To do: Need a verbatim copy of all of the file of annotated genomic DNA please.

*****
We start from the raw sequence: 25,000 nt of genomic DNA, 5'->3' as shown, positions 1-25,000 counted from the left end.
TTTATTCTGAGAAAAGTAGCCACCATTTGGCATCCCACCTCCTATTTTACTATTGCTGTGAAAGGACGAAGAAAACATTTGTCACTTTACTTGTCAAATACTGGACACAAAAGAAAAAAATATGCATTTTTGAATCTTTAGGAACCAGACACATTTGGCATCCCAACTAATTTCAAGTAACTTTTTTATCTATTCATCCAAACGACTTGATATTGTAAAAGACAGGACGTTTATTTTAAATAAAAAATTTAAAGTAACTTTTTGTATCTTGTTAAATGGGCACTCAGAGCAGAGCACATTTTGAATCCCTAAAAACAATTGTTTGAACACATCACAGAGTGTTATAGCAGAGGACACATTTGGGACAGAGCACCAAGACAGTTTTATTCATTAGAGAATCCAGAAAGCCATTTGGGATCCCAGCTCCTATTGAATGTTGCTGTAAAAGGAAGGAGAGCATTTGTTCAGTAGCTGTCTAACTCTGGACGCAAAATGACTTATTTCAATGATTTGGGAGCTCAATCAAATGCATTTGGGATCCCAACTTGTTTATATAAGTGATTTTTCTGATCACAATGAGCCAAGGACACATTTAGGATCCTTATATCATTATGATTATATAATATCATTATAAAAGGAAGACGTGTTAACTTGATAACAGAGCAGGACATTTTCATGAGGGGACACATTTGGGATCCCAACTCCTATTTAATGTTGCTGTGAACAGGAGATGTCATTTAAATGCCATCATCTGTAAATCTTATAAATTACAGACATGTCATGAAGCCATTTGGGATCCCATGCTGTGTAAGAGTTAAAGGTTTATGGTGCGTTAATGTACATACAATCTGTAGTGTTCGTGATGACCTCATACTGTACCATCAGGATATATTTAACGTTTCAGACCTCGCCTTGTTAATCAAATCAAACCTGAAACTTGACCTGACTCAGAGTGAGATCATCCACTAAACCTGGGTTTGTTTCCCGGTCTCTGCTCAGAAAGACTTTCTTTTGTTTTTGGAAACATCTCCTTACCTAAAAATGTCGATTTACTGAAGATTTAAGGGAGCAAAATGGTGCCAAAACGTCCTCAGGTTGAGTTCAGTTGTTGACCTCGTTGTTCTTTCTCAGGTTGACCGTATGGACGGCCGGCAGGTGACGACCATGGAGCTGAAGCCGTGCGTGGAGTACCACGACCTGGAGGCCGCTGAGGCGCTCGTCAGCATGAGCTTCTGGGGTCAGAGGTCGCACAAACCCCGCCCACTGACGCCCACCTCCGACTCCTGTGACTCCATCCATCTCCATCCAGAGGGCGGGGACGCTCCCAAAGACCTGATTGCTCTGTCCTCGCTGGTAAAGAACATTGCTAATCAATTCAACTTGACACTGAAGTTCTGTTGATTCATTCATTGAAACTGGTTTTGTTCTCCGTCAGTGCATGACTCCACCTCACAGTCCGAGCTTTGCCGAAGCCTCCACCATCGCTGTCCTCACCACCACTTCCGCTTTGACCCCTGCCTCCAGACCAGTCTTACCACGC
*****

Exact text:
We start from the raw sequence: 25,000 nt of genomic DNA, 5'->3' as shown, positions 1-25,000 counted from the left end.
TTTATTCTGAGAAAAGTAGCCACCATTTGGCATCCCACCTCCTATTTTACTATTGCTGTGAAAGGACGAAGAAAACATTTGTCACTTTACTTGTCAAATACTGGACACAAAAGAAAAAAATATGCATTTTTGAATCTTTAGGAACCAGACACATTTGGCATCCCAACTAATTTCAAGTAACTTTTTTATCTATTCATCCAAACGACTTGATATTGTAAAAGACAGGACGTTTATTTTAAATAAAAAATTTAAAGTAACTTTTTGTATCTTGTTAAATGGGCACTCAGAGCAGAGCACATTTTGAATCCCTAAAAACAATTGTTTGAACACATCACAGAGTGTTATAGCAGAGGACACATTTGGGACAGAGCACCAAGACAGTTTTATTCATTAGAGAATCCAGAAAGCCATTTGGGATCCCAGCTCCTATTGAATGTTGCTGTAAAAGGAAGGAGAGCATTTGTTCAGTAGCTGTCTAACTCTGGACGCAAAATGACTTATTTCAATGATTTGGGAGCTCAATCAAATGCATTTGGGATCCCAACTTGTTTATATAAGTGATTTTTCTGATCACAATGAGCCAAGGACACATTTAGGATCCTTATATCATTATGATTATATAATATCATTATAAAAGGAAGACGTGTTAACTTGATAACAGAGCAGGACATTTTCATGAGGGGACACATTTGGGATCCCAACTCCTATTTAATGTTGCTGTGAACAGGAGATGTCATTTAAATGCCATCATCTGTAAATCTTATAAATTACAGACATGTCATGAAGCCATTTGGGATCCCATGCTGTGTAAGAGTTAAAGGTTTATGGTGCGTTAATGTACATACAATCTGTAGTGTTCGTGATGACCTCATACTGTACCATCAGGATATATTTAACGTTTCAGACCTCGCCTTGTTAATCAAATCAAACCTGAAACTTGACCTGACTCAGAGTGAGATCATCCACTAAACCTGGGTTTGTTTCCCGGTCTCTGCTCAGAAAGACTTTCTTTTGTTTTTGGAAACATCTCCTTACCTAAAAATGTCGATTTACTGAAGATTTAAGGGAGCAAAATGGTGCCAAAACGTCCTCAGGTTGAGTTCAGTTGTTGACCTCGTTGTTCTTTCTCAGGTTGACCGTATGGACGGCCGGCAGGTGACGACCATGGAGCTGAAGCCGTGCGTGGAGTACCACGACCTGGAGGCCGCTGAGGCGCTCGTCAGCATGAGCTTCTGGGGTCAGAGGTCGCACAAACCCCGCCCACTGACGCCCACCTCCGACTCCTGTGACTCCATCCATCTCCATCCAGAGGGCGGGGACGCTCCCAAAGACCTGATTGCTCTGTCCTCGCTGGTAAAGAACATTGCTAATCAATTCAACTTGACACTGAAGTTCTGTTGATTCATTCATTGAAACTGGTTTTGTTCTCCGTCAGTGCATGACTCCACCTCACAGTCCGAGCTTTGCCGAAGCCTCCACCATCGCTGTCCTCACCACCACTTCCGCTTTGACCCCTGCCTCCAGACCAGTCTTACCACGC